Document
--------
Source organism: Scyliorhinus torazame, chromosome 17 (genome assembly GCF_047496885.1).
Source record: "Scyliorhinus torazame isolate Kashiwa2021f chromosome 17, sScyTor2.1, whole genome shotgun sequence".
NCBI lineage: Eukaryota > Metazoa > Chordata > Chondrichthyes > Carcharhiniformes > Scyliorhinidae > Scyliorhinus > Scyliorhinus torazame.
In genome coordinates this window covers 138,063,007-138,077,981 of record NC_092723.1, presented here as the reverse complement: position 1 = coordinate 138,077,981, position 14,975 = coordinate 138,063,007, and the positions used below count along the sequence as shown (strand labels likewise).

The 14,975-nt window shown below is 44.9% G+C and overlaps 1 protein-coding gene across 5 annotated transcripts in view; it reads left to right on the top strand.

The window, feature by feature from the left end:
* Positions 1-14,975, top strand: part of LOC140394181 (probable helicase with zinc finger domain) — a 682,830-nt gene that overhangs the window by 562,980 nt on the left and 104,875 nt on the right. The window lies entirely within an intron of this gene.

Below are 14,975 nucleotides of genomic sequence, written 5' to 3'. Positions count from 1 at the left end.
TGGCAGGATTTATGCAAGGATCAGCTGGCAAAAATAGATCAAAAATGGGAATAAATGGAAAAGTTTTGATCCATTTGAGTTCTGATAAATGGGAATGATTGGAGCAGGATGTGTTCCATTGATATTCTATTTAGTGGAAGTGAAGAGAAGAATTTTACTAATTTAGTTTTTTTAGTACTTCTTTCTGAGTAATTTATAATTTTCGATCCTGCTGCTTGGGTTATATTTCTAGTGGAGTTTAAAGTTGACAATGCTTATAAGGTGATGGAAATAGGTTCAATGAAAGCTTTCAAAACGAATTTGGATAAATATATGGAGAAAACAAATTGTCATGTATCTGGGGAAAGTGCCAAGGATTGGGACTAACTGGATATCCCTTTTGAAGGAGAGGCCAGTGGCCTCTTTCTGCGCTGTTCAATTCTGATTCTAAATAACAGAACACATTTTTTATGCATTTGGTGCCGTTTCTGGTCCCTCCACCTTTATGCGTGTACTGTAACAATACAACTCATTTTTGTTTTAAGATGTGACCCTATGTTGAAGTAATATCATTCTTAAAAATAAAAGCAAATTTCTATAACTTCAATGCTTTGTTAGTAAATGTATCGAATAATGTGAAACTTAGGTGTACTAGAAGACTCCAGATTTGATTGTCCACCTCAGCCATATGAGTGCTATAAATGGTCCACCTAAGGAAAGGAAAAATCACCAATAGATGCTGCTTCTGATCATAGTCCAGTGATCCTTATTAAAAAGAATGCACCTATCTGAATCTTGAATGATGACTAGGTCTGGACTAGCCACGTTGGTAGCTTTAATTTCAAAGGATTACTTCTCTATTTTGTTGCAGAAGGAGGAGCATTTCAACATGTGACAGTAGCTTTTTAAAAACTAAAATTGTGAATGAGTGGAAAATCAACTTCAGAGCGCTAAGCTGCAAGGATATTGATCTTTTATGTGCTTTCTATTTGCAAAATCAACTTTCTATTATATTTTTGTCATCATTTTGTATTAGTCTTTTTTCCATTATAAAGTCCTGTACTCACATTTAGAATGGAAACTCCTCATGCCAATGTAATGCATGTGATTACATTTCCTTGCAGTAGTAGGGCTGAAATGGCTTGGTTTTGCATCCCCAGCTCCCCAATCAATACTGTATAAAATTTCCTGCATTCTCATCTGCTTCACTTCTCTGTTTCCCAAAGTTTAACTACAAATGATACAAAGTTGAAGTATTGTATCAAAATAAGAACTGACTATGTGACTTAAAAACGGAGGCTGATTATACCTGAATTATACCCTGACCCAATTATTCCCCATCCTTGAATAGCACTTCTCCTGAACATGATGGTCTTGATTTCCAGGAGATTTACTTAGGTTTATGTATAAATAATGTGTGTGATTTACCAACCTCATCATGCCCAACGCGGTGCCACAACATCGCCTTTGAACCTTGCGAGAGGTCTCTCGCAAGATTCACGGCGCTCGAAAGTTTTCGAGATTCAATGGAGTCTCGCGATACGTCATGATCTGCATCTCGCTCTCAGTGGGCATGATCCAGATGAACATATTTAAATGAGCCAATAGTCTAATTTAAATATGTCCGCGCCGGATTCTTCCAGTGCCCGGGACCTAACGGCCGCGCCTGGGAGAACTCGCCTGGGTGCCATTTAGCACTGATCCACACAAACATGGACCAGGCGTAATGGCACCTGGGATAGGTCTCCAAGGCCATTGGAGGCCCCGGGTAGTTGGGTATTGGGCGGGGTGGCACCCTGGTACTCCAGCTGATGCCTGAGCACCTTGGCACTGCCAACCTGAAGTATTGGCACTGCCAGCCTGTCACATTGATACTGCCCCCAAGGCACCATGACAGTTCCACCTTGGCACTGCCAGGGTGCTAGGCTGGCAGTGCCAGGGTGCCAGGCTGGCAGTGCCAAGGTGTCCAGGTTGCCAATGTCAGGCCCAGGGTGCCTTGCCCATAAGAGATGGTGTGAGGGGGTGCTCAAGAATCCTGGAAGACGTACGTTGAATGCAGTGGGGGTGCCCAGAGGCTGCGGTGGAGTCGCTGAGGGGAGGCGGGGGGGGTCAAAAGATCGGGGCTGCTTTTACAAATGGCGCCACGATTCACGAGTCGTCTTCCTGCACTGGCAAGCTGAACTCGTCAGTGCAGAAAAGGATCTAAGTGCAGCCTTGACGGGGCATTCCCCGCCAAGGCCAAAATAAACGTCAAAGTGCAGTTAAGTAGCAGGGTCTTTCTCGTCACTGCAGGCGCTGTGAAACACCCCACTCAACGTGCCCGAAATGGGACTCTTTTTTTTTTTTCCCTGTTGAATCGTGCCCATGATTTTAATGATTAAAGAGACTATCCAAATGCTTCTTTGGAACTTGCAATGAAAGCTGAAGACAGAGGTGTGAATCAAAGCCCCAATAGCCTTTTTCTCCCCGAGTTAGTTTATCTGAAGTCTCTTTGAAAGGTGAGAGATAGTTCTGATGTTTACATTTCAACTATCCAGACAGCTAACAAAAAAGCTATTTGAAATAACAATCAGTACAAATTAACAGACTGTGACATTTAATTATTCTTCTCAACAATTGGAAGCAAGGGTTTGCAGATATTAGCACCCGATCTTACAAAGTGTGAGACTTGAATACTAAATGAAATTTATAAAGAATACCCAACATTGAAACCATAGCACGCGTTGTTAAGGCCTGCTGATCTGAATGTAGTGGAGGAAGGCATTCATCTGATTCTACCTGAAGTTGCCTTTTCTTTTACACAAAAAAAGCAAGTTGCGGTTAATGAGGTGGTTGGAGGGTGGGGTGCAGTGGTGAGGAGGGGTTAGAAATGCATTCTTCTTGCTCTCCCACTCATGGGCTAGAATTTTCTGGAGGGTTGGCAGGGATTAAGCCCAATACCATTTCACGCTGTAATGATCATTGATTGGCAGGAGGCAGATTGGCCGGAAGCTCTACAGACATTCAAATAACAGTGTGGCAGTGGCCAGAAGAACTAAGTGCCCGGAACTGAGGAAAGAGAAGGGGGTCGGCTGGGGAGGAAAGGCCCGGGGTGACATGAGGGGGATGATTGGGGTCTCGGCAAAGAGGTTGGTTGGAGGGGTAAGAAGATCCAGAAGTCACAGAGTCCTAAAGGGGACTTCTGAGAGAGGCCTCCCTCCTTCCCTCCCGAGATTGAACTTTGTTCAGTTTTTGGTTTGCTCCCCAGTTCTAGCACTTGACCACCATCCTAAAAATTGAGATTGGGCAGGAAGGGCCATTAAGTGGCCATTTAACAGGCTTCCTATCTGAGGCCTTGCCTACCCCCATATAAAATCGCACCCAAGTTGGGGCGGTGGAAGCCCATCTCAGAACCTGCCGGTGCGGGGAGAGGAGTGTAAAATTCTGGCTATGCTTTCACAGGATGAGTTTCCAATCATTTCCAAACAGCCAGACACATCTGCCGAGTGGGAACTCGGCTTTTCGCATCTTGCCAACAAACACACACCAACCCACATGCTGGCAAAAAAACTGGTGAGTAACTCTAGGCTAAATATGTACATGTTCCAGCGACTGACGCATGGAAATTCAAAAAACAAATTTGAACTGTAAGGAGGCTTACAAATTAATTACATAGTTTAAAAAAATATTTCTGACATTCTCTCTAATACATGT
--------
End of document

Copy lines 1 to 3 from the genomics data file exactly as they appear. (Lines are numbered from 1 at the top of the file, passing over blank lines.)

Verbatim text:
Source organism: Scyliorhinus torazame, chromosome 17 (genome assembly GCF_047496885.1).
Source record: "Scyliorhinus torazame isolate Kashiwa2021f chromosome 17, sScyTor2.1, whole genome shotgun sequence".
NCBI lineage: Eukaryota > Metazoa > Chordata > Chondrichthyes > Carcharhiniformes > Scyliorhinidae > Scyliorhinus > Scyliorhinus torazame.